[edit] See also

[edit] References

  • General sources for action research
    • Reason & Bradbury, Handbook of Action Research. London: Sage, 2001.
    • Sherman & Torbert, Transforming Social Inquiry, Transforming Social Action: New paradigms for crossing the theory/practice divide in universities and communities. Boston, Kluwer, 2000.
    • Woodman & Pasmore, Research in Organizational Change & Development series. Greenwich CT: Jai Press
    • Addison-Wesley Series in Organization Development
  • Scholarly Journals
    • Action Research
    • Journal of Applied Behavioral Science
    • Journal of Organizational Change Management
    • Management Learning
  • Philosophical sources of action research
    • Abram, D. 1996. The Spell of the Sensuous. New York: Vintage.
    • Argyris, C. Putnam, R. & Smith, D. 1985. Action Science: Concepts, methods and skills for research and intervention. San Francisco: Jossey-Bass.
    • Gadamer, H. 1982. Truth and Method. New York: Crossroad.
    • Habermas, J. 1984/1987. The Theory of Communicative Action, Vol.s I & II. Boston:Beacon.
    • Hallward, P. 2003. Badiou: A subject to truth. Minneapolis: University of Minnesota Press.
    • Malin, S. 2001. Nature Loves to Hide: Quantum physics and the nature of reality, a Western perspective. Oxford: Oxford University Press.
    • Polanyi, M. 1958. Personal Knowledge. New York: Harper.
    • Senge, P. 1990. The Fifth Discipline. New York: Doubleday Currency.
    • Torbert, W. 1991. The Power of Balance: Transforming Self, Society, and Scientific Inquiry
    • Varela, F., Thompson, E. & Rosch E. 1991. The Embodied Mind: Cognitive science and human experience. Cambridge MA: MIT Press.
    • Wilber, K. 1998. The Marriage of Sense and Soul: Integrating science and religion. New York: Random House
  • Exemplars and methodological discussions of action research
    • Argyris, C. 1970. Intervention Theory and Method. Reading MA: Addison-Wesley.
    • Argyris, C. 1980. Inner Contradictions of Rigorous Research. San Diego CA: Academic Press.
    • Argyris, C. 1994. Knowledge for Action. San Francisco CA: Jossey-Bass.
    • Cameron, K. & Quinn, R. 1999. Diagnosing and Changing Organizational Culture. Reading MA: Addison-Wesley.
    • Flyvbjerg, B. 2001. Making Social Science Matter. Cambridge: Cambridge U. Press.
    • Freire, P. 1970. Pedagogy of the Oppressed. New York: Herder & Herder.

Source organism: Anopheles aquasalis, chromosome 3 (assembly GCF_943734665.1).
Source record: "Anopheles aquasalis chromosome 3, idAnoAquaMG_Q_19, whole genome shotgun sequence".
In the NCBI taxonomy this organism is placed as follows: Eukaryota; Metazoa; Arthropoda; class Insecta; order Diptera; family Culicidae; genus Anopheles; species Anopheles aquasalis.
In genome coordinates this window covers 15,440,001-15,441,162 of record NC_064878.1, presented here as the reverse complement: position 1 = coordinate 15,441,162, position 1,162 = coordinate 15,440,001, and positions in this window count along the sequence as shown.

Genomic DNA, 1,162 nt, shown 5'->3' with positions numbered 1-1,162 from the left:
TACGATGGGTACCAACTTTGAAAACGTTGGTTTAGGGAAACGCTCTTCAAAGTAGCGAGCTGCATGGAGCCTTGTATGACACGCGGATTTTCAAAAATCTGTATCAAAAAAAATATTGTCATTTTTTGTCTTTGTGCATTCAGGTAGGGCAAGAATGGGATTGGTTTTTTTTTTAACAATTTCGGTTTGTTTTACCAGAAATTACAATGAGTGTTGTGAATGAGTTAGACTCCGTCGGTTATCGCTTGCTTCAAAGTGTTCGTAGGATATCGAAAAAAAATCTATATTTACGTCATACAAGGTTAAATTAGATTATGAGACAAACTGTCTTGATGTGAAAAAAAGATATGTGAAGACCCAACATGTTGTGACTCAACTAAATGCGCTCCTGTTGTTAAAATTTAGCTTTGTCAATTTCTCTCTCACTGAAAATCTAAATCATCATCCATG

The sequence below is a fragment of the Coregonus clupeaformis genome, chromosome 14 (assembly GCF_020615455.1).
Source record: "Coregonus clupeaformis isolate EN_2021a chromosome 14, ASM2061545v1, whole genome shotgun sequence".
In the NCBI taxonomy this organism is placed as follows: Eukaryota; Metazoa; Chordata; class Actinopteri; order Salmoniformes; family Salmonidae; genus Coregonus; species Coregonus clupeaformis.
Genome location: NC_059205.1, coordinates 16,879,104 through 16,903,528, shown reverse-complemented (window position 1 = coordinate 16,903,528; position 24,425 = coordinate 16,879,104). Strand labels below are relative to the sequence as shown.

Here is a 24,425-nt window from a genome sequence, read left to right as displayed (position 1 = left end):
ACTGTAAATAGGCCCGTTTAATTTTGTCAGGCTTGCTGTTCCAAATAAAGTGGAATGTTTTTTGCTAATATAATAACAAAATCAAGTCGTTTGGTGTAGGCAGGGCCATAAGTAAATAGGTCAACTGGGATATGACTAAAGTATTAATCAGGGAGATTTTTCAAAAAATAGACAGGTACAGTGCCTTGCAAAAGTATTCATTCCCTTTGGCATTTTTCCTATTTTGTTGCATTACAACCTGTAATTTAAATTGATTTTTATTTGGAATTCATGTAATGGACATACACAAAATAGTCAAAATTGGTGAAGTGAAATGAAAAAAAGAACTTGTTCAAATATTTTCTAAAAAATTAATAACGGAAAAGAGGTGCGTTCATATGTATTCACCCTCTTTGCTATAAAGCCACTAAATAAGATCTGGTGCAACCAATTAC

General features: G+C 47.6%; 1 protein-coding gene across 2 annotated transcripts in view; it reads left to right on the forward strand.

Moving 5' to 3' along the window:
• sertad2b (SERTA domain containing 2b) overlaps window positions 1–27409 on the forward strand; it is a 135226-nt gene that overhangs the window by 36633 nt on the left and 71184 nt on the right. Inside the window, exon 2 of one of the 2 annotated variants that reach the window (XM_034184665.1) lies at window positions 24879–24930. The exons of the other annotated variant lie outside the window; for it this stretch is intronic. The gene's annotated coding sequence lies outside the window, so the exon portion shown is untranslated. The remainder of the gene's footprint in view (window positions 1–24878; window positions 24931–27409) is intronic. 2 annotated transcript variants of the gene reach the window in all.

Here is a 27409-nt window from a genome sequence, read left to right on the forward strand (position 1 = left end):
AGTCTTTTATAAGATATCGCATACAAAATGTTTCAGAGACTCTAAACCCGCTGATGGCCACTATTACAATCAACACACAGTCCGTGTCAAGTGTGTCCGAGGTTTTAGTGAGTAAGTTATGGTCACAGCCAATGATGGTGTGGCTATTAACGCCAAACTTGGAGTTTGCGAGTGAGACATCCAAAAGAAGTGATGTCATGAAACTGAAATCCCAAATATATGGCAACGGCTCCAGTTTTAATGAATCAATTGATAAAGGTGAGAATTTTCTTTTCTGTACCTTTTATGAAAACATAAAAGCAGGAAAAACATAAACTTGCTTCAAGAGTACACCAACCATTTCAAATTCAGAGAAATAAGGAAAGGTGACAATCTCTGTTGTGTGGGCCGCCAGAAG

• Garreau, J. 2005. Radical Evolution: The promise and peril of enhancing our minds, our bodies – and what it means to be human. New York: Doubleday.
    • Heron, J. 1996. Cooperative Inquiry: Research into the human condition. London: Sage.
    • Ogilvy, J. 2000. Creating Better Futures: Scenario planning as a tool for a better tomorrow. Oxford UK: Oxford University Press.
    • Reason, P. & Rowan, J. 1981. Human Inquiry: A Sourcebook of New Paradigm Research. London: Wiley.
    • Reason, P. 1995. Participation in Human Inquiry. London: Sage.
    • Schein, E. 1999. Process Consultation Revisited. Reading MA: Addison-Wesley.
    • Senge, P., Scharmer, C., Jaworski, J., & Flowers, B. 2004. Presence: Human purpose and the field of the future. Cambridge MA: Society for Organizational Learning.
    • Torbert, W. & Associates 2004. Action Inquiry: The Secret of Timely and Transforming Leadership.
  • 1st-Person Research/Practice Exemplars
    • Bateson, M. 1984. With a Daughter’s Eye: A Memoir of Margaret Mead and Gregory Bateson. New York: Plume/Penguin.
    • Raine, N. 1998. After Silence: Rape and My Journey Back. New York: Crown.
    • Harrison, R. 1995. Consultant's Journey. San Francisco: Jossey-Bass.

[edit] External links

  • One of the oldest websites dedicated to the action research community sponsored by the Cornell Participatory Action Research Network. Includes the PARchives, a field repository and bibliographic database.
  • Insight use participatory video as a tool for community-led

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Action research